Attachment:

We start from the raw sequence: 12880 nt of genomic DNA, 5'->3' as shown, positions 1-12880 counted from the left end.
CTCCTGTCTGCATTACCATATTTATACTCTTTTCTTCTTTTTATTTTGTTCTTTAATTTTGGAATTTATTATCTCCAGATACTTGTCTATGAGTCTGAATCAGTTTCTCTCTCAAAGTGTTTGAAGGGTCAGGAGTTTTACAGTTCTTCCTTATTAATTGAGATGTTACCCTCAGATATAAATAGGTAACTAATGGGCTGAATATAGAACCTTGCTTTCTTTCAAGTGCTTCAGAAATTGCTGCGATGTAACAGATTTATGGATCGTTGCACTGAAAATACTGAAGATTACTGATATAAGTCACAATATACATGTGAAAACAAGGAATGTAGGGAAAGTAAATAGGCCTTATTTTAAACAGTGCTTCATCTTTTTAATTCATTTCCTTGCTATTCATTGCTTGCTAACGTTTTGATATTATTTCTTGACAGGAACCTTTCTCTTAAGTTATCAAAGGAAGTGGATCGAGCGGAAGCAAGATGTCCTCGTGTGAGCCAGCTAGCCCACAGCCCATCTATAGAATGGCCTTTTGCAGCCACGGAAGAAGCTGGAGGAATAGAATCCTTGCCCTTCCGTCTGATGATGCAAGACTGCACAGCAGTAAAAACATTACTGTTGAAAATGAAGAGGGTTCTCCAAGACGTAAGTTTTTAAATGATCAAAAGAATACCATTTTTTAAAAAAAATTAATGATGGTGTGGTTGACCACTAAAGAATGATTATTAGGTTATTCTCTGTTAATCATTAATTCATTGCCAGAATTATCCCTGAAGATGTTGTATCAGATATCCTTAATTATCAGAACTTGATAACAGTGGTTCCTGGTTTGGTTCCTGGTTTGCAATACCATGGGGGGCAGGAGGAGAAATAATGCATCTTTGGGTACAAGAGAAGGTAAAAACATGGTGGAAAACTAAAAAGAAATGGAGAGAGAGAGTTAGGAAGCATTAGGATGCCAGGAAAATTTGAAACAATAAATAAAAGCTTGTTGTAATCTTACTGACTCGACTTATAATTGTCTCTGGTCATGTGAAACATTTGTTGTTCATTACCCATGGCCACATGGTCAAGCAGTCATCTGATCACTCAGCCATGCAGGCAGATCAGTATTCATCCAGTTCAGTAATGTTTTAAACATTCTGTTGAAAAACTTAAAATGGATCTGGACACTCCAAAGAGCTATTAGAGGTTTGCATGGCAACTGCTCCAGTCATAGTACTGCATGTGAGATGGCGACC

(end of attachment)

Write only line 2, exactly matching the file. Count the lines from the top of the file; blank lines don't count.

CTCCTGTCTGCATTACCATATTTATACTCTTTTCTTCTTTTTATTTTGTTCTTTAATTTTGGAATTTATTATCTCCAGATACTTGTCTATGAGTCTGAATCAGTTTCTCTCTCAAAGTGTTTGAAGGGTCAGGAGTTTTACAGTTCTTCCTTATTAATTGAGATGTTACCCTCAGATATAAATAGGTAACTAATGGGCTGAATATAGAACCTTGCTTTCTTTCAAGTGCTTCAGAAATTGCTGCGATGTAACAGATTTATGGATCGTTGCACTGAAAATACTGAAGATTACTGATATAAGTCACAATATACATGTGAAAACAAGGAATGTAGGGAAAGTAAATAGGCCTTATTTTAAACAGTGCTTCATCTTTTTAATTCATTTCCTTGCTATTCATTGCTTGCTAACGTTTTGATATTATTTCTTGACAGGAACCTTTCTCTTAAGTTATCAAAGGAAGTGGATCGAGCGGAAGCAAGATGTCCTCGTGTGAGCCAGCTAGCCCACAGCCCATCTATAGAATGGCCTTTTGCAGCCACGGAAGAAGCTGGAGGAATAGAATCCTTGCCCTTCCGTCTGATGATGCAAGACTGCACAGCAGTAAAAACATTACTGTTGAAAATGAAGAGGGTTCTCCAAGACGTAAGTTTTTAAATGATCAAAAGAATACCATTTTTTAAAAAAAATTAATGATGGTGTGGTTGACCACTAAAGAATGATTATTAGGTTATTCTCTGTTAATCATTAATTCATTGCCAGAATTATCCCTGAAGATGTTGTATCAGATATCCTTAATTATCAGAACTTGATAACAGTGGTTCCTGGTTTGGTTCCTGGTTTGCAATACCATGGGGGGCAGGAGGAGAAATAATGCATCTTTGGGTACAAGAGAAGGTAAAAACATGGTGGAAAACTAAAAAGAAATGGAGAGAGAGAGTTAGGAAGCATTAGGATGCCAGGAAAATTTGAAACAATAAATAAAAGCTTGTTGTAATCTTACTGACTCGACTTATAATTGTCTCTGGTCATGTGAAACATTTGTTGTTCATTACCCATGGCCACATGGTCAAGCAGTCATCTGATCACTCAGCCATGCAGGCAGATCAGTATTCATCCAGTTCAGTAATGTTTTAAACATTCTGTTGAAAAACTTAAAATGGATCTGGACACTCCAAAGAGCTATTAGAGGTTTGCATGGCAACTGCTCCAGTCATAGTACTGCATGTGAGATGGCGACC